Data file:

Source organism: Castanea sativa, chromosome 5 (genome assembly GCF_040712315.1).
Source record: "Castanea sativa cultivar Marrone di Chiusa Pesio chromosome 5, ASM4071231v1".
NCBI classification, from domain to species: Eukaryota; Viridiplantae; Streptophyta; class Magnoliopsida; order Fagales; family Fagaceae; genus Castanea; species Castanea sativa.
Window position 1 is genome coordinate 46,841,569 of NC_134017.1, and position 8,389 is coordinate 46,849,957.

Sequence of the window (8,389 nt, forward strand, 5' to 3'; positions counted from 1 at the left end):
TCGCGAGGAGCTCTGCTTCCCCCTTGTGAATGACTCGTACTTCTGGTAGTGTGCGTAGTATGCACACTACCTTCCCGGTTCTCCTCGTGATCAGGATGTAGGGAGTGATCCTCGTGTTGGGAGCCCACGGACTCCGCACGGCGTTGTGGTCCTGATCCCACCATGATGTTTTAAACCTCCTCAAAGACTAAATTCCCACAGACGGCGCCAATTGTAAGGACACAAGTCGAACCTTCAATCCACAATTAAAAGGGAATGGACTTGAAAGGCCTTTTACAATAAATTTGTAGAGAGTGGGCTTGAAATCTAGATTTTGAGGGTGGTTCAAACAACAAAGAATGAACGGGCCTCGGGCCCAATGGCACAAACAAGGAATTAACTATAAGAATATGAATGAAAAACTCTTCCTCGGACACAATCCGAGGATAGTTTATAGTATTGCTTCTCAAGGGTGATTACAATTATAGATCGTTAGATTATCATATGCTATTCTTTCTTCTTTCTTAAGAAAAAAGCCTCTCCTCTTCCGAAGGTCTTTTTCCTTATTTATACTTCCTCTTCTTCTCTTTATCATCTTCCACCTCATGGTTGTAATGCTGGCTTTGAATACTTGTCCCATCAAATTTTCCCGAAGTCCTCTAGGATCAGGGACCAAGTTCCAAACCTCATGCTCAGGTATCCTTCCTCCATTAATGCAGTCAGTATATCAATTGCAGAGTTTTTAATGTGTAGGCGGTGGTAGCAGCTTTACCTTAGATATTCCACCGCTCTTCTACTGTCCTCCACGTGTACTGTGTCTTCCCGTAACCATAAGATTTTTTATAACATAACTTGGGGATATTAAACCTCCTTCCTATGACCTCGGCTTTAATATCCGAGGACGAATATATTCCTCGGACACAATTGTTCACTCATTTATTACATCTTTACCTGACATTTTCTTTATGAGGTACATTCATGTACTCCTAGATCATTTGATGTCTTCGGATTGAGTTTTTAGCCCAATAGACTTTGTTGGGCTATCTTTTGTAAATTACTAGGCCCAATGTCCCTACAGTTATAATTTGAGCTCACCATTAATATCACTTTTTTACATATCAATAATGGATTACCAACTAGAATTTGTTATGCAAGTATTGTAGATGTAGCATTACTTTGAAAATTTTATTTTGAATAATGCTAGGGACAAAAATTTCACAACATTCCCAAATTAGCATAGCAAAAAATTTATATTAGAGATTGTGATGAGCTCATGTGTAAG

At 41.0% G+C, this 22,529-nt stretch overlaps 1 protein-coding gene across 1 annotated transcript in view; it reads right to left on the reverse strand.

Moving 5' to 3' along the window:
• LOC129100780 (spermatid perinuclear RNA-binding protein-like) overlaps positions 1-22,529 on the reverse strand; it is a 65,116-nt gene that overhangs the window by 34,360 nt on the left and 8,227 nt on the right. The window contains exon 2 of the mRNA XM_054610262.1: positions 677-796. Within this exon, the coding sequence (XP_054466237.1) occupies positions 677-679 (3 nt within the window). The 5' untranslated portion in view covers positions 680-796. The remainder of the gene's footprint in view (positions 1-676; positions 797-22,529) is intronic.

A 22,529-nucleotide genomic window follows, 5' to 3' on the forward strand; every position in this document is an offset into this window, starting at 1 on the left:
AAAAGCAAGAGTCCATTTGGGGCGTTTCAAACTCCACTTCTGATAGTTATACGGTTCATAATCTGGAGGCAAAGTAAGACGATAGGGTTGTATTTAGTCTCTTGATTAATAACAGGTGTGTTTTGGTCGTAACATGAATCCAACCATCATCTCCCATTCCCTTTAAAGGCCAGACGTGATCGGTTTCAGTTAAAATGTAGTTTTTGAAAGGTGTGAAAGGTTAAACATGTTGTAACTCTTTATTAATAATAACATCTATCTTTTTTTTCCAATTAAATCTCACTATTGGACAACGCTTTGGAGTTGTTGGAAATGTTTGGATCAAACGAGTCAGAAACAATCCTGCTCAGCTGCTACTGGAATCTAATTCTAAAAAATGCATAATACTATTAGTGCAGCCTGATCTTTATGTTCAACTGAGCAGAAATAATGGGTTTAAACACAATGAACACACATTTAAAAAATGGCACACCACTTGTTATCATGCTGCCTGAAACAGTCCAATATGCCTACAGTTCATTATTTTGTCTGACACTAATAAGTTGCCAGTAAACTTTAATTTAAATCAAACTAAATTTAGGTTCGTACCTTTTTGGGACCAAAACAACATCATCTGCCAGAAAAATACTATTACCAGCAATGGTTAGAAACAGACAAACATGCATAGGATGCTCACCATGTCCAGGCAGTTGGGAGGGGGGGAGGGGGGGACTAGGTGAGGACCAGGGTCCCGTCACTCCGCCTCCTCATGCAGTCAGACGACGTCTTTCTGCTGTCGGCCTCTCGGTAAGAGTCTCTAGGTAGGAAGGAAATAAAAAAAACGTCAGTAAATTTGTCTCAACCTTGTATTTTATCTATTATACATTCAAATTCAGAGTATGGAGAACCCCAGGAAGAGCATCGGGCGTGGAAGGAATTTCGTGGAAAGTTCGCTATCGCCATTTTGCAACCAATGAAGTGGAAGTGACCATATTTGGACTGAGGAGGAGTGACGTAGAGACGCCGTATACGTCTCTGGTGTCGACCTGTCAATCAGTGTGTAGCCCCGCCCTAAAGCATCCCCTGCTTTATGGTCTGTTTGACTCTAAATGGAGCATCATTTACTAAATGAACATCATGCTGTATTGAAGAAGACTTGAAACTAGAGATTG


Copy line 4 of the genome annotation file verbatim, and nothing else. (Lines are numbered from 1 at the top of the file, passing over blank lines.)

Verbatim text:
Window position 1 is genome coordinate 46,841,569 of NC_134017.1, and position 8,389 is coordinate 46,849,957.